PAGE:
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The Fiddler's Companion

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BONNIE BANKS O' LOCH LOMOND. Scottish, March or Air (4/4 time). G Major. Standard. AB (Neil): ABC (Kerr). The tune is one of the most famous of Scots airs and appears to be based melodically on "Kind Robin." It is thought to date from the year 1746, and the lyrics are supposed to refer to one of Bonnie Prince Charlie's ill-fated followers who was about to be executed for rebellion. His sweetheart had come to Carlisle, perhaps to seek his release, but he told her he would be taking the 'low road', or grave, back to Loch Lomond, where they had spent their happiest hours.
O, ye'll tak' the high road
And I'll tak' the low road,
And I'll be in Scotland afore ye;
But I and my true love will never meet again,
On the bonnie, bonnie, banks o' Loch Lomond.
Kerr (Merry Melodies), Vol. 3; No. 407, pg. 45. Neil (The Scots Fiddle), 1991; No. 113, pg. 151.
T:The Bonnie Banks of Loch Lomond
B:Allan's Violin Gems
Z:Nigel Gatherer
D2|G2 GA B2 AG|A2 AG E2 D2|G2 G2 G2 Bd|e4 d2 d2|e2 ed B2 Bd|
cBAG E2 DE|G2 Bd e2 dB|A4 g2 D2|G2 GA B2 AG|ABAG E2 DE|
G2 G2 G2 Bd|e4 d2 d2|e2 ge d2 Bd|cBAG E2 DE|GGBd e2 dB|A4 G2|]

KIND ROBIN (LO'ES ME). Scottish, Slow Air (cut time). G Major. Standard. AABB. "Very Old" states Gow (1817). Melodic material from this tune appears in the song "Bonny Banks o' Loch Lomond." Gow (Complete Repository), Part 4, 1817; pg. 5.
T:Kind Robin lo'es me
S:Gow - 4th Repository
D|G2G2G3B|A>BAG {F}E2 DE|G2G2G3B|A>GAB (d2e2)|G2~G2 g3B|
(cB)(AG) {F}E2 DE|G2~G2{cd}e2 dB|d4 G3:|
|:d|~d2 ed B2gB|(cB)(AG) E3d|~d2 ed (cB)(AG)|A2Bd e3e|d2 ef g3B|
(cB)(AG) {F}E2 DE|G2 ~G2 {cd}e dB|d4 G3:|

LOCH LOMOND [1]. AKA - "The Bonny Bonny Banks o' the Lomond," "Yellow is the Rose." Scottish, Air. Apart from "Auld Lang Syne" it is the most famous and recognized Scottish melody ("Oh!, Ye'll tak' the high road and I'll tak' the low road..."). Although there allusions to older origins for the song, it apparently was first published in W. Christie's "Traditional Ballad Airs" (Edinburgh, 1881). Nevertheless, there are legends attached to the tune, one which has a Jacobite (sometimes un-named, sometimes identified as Donald McDonnell of Clan Keppoch) who, in 1746 and about to be executed for his role in the rising, said to his sweetheart (who had come from Scotland to say good-bye to him): "Ye'll take the high road, and I'll take the low road (i.e., the grave), and I'll be in Scotland afore ye." Some versions of the tale have McDonnell (or MacDonald) composing the song in Carlisle Castle, where he is imprisoned awaiting execution for his Moira who is safe in the highlands. After death, his spirit visits her a final time, and he makes love to her, though she can tell he is gone. A variant of the legend has two imprisoned Jacobites bidding farewell, one to be released to struggle home over the Highlands, one to be executed whose spirit will take the 'low road.' Lady John Scott and her husband are also supposed to have heard the piece sung by a boy in the street, and that it was she who popularized it about 1845. Fuld (1971) finds phrases in the tune similar to phrases in "The Bonniest Lass in A' the World" (Thompson, Orpheus Caledonius, 1733) and "Robin Cushie" (MacGibbon, A Collection of Scots Tunes, 1742), but believes "Loch Lomond" sufficiently different to be considered a distinct song. In America it was in the repertory of Buffalo Valley, Pa., region dance fiddler Archie Miller.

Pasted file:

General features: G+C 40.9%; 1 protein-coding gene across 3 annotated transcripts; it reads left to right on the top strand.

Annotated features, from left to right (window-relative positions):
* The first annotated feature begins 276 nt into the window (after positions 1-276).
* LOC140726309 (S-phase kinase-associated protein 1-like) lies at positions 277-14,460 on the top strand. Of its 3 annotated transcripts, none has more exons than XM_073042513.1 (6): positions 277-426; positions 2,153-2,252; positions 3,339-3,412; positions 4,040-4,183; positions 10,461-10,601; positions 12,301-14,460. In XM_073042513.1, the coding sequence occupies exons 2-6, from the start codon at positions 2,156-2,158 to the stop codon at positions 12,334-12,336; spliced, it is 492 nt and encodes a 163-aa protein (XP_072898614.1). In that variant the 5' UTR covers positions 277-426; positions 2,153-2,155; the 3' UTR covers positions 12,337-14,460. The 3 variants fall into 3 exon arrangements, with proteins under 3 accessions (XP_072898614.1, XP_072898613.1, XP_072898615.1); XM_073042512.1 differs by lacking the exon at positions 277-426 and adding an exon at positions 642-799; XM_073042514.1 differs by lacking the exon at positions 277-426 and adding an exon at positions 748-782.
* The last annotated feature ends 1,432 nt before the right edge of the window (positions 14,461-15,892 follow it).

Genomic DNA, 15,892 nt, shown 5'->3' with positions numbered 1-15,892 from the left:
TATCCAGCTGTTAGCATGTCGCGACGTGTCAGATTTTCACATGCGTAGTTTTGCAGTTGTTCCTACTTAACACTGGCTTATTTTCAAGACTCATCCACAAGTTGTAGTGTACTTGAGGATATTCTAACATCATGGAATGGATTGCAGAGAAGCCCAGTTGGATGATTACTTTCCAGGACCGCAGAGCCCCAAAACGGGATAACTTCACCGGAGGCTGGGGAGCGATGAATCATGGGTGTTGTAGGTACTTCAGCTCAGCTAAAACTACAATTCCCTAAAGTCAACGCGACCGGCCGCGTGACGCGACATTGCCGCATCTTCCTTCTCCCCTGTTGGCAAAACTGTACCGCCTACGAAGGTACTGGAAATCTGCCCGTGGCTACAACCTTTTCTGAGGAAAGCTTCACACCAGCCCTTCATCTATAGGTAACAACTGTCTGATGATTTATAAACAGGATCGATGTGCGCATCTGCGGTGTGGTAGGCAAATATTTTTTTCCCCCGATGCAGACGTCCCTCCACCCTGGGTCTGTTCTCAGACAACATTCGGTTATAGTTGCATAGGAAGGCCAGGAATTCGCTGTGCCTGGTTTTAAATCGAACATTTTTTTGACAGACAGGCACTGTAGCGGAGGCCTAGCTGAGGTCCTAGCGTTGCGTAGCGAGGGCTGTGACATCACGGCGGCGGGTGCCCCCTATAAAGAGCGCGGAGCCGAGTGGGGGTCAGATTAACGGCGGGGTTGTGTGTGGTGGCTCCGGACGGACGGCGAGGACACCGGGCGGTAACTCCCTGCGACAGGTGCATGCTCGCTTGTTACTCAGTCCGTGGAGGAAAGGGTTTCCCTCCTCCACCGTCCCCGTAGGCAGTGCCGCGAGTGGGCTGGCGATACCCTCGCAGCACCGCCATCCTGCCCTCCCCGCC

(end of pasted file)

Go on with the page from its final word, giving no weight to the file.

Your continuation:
By yon bonnie banks
And by yon bonnie braes,
Where the sun shines bright
On Loch Lomond
Oh we twa ha'e pass'd
Sae mony blithesome days,
On the bonnie, bonnie banks
O' Loch Lomond.
Oh ye'll tak' the high road
And I'll tak' the low road,
An' I'll be in Sctoland before ye',
But wae is my heart until we meet again
On the Bonnie, bonnie banks
O' Loch Lomond.
I mind where we parted
In yon shady glen
On the steep, steep side
O' Ben Lomon'
Where in purple hue
The highland hills we view
And the morn shines out
Frae the gloamin'
An' weel may I weep
For yestreen in my sleep
We stood bride and bridegroom together,
But his face and his breath
Were as cold as the death,
And his heart's blood ran red in the heather.
The wee bird may sing
An' the wild flowers spring;
An' in sunshine the waters are sleepin'
But the broken heart
It sees nae second spring,
And the world does na ken
How we're greetin'
Chrysalis Records, Run Rig (1988). The Corries - "Silver Collection."

LOCH LOMOND [2]. Different than version #1. Published c. 1806-1810 in A Favorite Collection of Popular Country Dances (No. 14), published by Skillern & Challoner (London).

LOCH LOMOND REEL, THE. Canadian, Reel. Canada, Cape Breton. B Flat Major. Standard. Composed by Halifax, Nova Scotia, fiddler Elmer Briand (originally from Isle Madame, Cape Breton, d. 1992). Cranford (Jerry Holland's), 1995; No. 53, pg. 16.

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